JS: Well I thought it would be good to start with personal narratives, not those – as you mentioned – by others, so third-hand evidence. And narratives from a first-person point of view are, of course, very much connected to the emergence of autobiographies, of subjectivity, and usually one of the major figure in this emerging tradition was the French philosopher Montaigne. And he, in his essays, unravels a near-death experience interestingly. And major elements, that were of importance for reporters of near-death experiences that inform Moody, are not yet there. They are simply not there. But then there is Francis Beaufort. He was an admiral with the British navy. And he is the first who really had a classical near-death experience, at the end of the eighteenth century (15:00). He fell into Portsmouth harbour and nearly drowned as a young man. And decades later he reported his experience. And for the first time, we have this life-review phenomenon. So he said, “I could see scenes from my early childhood. Memories that I were not aware of that . . . I had these experiences”. So this is an interesting element in itself. So from the sixteenth century up to 1975, this is what the book covers. I decided not to look at sources from non-European cultures. There is, of course, an extensive discussion about if near-death experiences are purely a Western phenomenon, or if near-death experiences can be seen in Indian, Japanese, Chinese traditions. A very important element that is usually pointed out is the Tibetan Book of the Dead. It has been published by Oxford University Press in 1927, translated by Walter Yeeling Evans-Wentz in collaboration with native Tibetan Lama Kazi Dawa Samdup. And they were tremendously successful in popularising these Tibetan thoughts and rituals: what should be done if someone dies? And the idea is to guide them through the netherworld, of course, in the Tibetan context to encounter karmic delusions, and to be very frightened – because the consciousness principle has to navigate through its own complications, and so on. But to give you one example that it is quite important, to look very closely at the reported experiences. People usually say, “Well this is evidence that they are of a universal quality.” If you have Tibetans reporting such experiences in the fourteenth century or so, and modern Western evidence, so it seems to be . . . . But, for example, the idea that there is out-of-body experiences and one looks back at oneself. In the Western tradition it is very much the idea that you face yourself being dead. So the soul, or consciousness, hovering over the body, is interested to look at and to examine the body. Because the body is something foreign. Something that is no longer animated, but still a point of reference in this world etc. Whereas, in the Tibetan Buddhist tradition, of course, due to the idea of reincarnation etc., the body is of no importance. And we can see that it is much more a social reality in the Tibetan Buddhist account of this moment where the soul, or consciousness – to be more precise, in the Tibetan Buddhist context. So the consciousness principle looks not at its former body, but at the weeping family members, and tries to convince them, “Oh I’m fine. Please, you do not help me if you weep. I can see you, but you obviously can no longer see me. But please, that’s not good for me. Because now I have the task I shall move forward to my next existence.” And best would be, of course, no longer to be reincarnated at all. So at the first sight that seems to be, “Ok, that’s an out of body experience.” But the narrated content is totally different in terms of epistemology, in terms of soteriology, and so on and so forth.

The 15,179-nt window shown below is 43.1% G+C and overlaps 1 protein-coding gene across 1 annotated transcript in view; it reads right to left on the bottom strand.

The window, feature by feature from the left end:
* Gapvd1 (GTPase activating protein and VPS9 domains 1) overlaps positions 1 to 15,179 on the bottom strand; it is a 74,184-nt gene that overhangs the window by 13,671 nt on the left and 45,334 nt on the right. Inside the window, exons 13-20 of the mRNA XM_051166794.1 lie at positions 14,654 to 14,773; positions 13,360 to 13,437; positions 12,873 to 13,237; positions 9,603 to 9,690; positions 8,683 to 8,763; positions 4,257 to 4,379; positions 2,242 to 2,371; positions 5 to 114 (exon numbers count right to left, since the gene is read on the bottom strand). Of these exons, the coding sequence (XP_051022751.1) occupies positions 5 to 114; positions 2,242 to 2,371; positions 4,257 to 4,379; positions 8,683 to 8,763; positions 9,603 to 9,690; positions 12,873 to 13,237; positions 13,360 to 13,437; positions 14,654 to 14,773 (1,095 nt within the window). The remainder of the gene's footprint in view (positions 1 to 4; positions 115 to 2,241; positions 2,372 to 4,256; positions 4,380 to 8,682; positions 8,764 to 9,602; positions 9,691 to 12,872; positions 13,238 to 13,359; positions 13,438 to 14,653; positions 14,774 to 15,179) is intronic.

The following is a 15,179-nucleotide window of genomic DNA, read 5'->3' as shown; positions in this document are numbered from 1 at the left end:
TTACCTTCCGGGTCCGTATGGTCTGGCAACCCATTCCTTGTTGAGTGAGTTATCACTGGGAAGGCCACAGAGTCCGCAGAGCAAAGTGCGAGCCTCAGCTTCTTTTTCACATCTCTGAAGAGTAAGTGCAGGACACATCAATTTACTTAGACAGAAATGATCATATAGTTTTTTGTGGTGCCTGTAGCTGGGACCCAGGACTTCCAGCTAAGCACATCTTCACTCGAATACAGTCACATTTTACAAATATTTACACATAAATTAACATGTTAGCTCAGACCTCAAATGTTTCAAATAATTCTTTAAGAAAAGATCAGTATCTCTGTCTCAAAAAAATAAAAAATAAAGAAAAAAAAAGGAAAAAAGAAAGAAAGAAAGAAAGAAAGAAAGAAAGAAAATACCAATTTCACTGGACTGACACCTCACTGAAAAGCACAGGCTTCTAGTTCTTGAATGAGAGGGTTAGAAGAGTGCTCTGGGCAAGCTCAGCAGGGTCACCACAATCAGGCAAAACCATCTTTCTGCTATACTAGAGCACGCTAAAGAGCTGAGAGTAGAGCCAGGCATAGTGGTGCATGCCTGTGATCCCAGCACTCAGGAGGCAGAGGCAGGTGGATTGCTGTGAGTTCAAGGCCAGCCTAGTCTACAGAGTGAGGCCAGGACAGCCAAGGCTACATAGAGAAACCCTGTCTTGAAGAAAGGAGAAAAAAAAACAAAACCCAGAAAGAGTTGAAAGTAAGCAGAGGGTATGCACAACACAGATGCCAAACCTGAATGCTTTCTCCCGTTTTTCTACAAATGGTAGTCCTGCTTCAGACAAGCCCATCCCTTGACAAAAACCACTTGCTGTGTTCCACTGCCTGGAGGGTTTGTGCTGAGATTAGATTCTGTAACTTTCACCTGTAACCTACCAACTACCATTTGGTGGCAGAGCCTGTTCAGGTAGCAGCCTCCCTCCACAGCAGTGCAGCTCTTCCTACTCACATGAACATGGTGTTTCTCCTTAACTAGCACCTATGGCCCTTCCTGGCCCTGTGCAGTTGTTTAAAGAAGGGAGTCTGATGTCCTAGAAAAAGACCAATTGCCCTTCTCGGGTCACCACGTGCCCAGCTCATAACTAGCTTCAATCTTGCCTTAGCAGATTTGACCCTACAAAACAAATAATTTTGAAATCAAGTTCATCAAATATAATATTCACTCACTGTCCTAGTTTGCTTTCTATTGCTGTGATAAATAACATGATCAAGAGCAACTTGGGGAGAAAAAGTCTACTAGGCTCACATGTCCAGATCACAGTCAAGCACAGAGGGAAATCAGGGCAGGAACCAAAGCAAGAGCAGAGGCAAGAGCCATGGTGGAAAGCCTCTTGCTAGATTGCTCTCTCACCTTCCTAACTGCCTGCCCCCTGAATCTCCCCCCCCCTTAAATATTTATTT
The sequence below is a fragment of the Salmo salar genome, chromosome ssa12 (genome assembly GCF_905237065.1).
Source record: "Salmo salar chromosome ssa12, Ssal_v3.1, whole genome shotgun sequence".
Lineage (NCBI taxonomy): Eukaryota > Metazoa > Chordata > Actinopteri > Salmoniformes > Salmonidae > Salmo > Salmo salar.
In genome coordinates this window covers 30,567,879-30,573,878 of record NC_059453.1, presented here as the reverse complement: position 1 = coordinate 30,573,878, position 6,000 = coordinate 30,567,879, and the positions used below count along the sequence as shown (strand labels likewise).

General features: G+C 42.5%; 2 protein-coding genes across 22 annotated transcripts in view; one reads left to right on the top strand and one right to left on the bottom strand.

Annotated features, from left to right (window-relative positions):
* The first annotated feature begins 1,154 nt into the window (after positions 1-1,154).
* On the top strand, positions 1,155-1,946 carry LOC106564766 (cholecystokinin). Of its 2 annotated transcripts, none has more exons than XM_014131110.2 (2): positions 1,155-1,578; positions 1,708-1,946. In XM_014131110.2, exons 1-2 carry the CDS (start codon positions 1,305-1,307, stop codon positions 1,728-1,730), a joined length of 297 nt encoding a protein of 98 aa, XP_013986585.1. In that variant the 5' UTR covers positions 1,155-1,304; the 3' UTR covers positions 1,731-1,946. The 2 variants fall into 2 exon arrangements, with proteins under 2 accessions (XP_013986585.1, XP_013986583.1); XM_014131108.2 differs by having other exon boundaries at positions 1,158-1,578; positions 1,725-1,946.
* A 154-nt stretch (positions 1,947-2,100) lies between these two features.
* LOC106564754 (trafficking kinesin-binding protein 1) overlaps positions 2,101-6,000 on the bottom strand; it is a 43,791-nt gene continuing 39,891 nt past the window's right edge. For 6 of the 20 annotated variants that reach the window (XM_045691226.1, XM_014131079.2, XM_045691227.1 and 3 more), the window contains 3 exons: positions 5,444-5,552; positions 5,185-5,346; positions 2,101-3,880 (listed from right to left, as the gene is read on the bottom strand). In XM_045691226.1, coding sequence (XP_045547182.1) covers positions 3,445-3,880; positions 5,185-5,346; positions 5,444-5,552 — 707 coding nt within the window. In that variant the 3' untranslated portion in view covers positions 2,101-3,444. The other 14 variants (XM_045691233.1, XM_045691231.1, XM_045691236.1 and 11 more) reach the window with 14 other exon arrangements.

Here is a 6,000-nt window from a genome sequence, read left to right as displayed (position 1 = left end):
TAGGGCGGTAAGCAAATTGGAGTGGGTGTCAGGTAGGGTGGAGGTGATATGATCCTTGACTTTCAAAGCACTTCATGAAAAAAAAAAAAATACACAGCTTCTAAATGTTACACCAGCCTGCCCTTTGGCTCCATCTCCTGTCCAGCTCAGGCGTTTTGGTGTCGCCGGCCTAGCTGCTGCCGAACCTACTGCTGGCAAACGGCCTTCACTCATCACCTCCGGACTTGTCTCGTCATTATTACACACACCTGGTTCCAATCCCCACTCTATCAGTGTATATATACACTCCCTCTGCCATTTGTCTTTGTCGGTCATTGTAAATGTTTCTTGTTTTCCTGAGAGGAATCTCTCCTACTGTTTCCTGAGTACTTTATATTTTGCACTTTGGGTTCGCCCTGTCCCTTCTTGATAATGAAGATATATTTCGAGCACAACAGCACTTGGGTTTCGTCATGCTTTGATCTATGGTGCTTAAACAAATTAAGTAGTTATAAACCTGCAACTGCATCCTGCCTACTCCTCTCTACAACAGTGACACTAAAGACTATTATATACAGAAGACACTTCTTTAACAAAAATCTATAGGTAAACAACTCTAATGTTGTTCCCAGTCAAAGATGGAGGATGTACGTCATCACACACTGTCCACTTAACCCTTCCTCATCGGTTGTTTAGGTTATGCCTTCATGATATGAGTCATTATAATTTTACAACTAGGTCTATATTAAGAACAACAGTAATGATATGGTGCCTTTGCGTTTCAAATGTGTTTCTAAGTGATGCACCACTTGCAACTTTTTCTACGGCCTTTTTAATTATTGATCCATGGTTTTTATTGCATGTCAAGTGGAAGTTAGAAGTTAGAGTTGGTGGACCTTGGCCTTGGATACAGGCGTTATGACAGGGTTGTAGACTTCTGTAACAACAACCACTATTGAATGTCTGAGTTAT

CC: Absolutely. So you started to get into the socio-cultural historic contexts within which near-death narratives are occurring. And much of your book, I guess, is looking at Western contexts as you say. And you do an excellent job of charting some of the contextual factors that might have shaped and led, perhaps, to what you might call an explosion of near-death narratives. So if you can, maybe, tell us about some of these modern societal developments that have gone hand-in-hand with near-death narratives? (20:00)

JS: Yes. I think this is a very important aspect. And I think, so far, there was little interest to look at the correlations. What is astonishing is the fact that, in the 1970s, major developments in the Western medical system were going on. For example, to declare people no longer dead with the criterion of heart failure, and other classical criteria that were used for ages to declare people dead if there is no longer brain activity. And there are, of course, measurements from the EEG etc. But that’s led to the situation that people without a functioning brain were declared dead. But their body was still, let’s say, alive, in a way. And of course it was seen as a major advantage also for transplantation of organs. And many of them can only be used in the body is fully intact. And, of course, with artificial respiration and so on. And the phenomena like coma, and locked -in syndrome, they were described at a new level – more scientifically defined, and so on. But in the general society these developments were considered as extremely unsettling. Because there was now an ambivalence: is someone dead or not dead? Only dead if declared to be dead. And shall we trust the physicians, the doctors in the intensive care unit if they say he or she is dead? Then we accept that? And so that was really unsettling. And on the other hand if, of course, due to circumstances that people were able to survive a certain period of very low brain activity and some of them had visionary accounts or visionary experiences, or let’s say, near-death experiences returning from such a state they said, “Well, in your medical perspective maybe we were that close to death that it was only a second that you may have decided to close the artificial attempts of sustaining my life. But I survived – and not only that, I had certain experiences that are absolutely central for my life that I would like to live from now onwards with different values.”